¶12 A guilty plea “is not necessarily ‘vulnerable to later attack if the defendant did not correctly assess every relevant factor [ ] entering into his decision.’ ” Newbary, ¶ 8 (quoting State v. Lone Elk, 2005 MT 56, ¶ 26, 326 Mont. 214, 108 P.3d 500). Goodman's lack of knowledge regarding the impact his state court conviction might have on his federal sentencing did not give him good cause to withdraw his plea.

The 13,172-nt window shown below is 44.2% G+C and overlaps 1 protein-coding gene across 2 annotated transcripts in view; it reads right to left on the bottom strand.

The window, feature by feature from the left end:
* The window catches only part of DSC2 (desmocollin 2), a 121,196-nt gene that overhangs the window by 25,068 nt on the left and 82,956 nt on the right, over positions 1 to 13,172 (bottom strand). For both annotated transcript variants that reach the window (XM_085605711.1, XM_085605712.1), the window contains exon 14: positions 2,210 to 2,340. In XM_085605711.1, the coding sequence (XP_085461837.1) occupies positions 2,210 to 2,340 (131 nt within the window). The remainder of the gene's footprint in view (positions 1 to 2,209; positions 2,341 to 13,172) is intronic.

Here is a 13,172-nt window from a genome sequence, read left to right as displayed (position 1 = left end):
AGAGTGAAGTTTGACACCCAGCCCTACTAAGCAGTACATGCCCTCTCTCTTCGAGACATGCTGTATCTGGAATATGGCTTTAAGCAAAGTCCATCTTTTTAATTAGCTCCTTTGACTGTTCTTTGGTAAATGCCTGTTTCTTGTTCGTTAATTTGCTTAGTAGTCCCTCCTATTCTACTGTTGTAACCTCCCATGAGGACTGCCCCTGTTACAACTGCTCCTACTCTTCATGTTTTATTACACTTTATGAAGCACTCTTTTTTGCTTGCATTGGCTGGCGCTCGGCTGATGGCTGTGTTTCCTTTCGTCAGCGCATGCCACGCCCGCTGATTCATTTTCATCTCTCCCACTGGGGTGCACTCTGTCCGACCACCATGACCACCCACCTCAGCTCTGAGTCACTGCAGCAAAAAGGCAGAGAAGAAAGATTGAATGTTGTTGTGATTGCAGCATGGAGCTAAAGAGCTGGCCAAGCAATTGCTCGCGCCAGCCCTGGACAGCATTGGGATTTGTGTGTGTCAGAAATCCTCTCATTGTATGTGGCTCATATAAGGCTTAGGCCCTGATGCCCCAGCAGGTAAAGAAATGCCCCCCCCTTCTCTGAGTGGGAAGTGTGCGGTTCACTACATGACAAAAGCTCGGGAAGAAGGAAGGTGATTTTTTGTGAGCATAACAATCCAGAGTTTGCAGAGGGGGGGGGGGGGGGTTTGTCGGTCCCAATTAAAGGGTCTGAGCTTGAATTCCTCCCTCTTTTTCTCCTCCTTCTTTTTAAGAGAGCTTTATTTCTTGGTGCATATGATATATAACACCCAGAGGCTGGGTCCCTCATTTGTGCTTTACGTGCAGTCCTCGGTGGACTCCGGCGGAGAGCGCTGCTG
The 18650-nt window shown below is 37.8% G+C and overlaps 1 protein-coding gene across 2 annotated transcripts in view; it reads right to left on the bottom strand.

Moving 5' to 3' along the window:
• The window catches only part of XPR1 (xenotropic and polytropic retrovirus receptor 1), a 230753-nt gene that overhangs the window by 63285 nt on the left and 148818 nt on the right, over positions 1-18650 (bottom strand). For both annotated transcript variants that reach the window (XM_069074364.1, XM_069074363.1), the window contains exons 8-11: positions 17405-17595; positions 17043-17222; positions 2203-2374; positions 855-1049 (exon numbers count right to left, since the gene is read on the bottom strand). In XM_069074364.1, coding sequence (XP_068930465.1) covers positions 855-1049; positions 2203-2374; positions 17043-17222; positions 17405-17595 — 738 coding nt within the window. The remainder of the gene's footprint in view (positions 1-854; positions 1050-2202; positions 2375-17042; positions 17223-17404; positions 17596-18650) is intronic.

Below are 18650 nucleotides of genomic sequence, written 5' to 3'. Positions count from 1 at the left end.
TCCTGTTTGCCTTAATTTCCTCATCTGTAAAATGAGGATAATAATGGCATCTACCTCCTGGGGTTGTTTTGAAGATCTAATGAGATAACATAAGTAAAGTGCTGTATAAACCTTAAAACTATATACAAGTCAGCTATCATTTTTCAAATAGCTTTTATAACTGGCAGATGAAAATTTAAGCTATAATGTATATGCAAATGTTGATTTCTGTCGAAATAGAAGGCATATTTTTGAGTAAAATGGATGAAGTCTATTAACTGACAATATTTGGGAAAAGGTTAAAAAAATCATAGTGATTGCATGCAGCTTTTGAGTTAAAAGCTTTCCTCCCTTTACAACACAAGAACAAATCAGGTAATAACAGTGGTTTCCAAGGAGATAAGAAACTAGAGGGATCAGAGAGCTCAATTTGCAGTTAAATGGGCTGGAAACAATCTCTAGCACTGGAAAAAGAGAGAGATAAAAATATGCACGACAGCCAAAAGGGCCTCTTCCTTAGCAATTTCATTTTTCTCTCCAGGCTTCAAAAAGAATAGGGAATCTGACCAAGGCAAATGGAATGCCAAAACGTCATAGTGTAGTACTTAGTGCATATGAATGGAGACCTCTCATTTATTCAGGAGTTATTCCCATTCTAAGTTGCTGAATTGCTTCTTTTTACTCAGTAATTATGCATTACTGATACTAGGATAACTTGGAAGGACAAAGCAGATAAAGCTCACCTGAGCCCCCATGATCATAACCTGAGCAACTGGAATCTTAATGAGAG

¶13 We have determined to decide this case pursuant to Section I, Paragraph 3(c) of our Internal Operating Rules, which provides for memorandum opinions. In the opinion of the Court, the case presents a question controlled by settled law or by the clear application of applicable standards of review. The Municipal Court's judgment is affirmed.

Justice Beth Baker delivered the Opinion of the Court.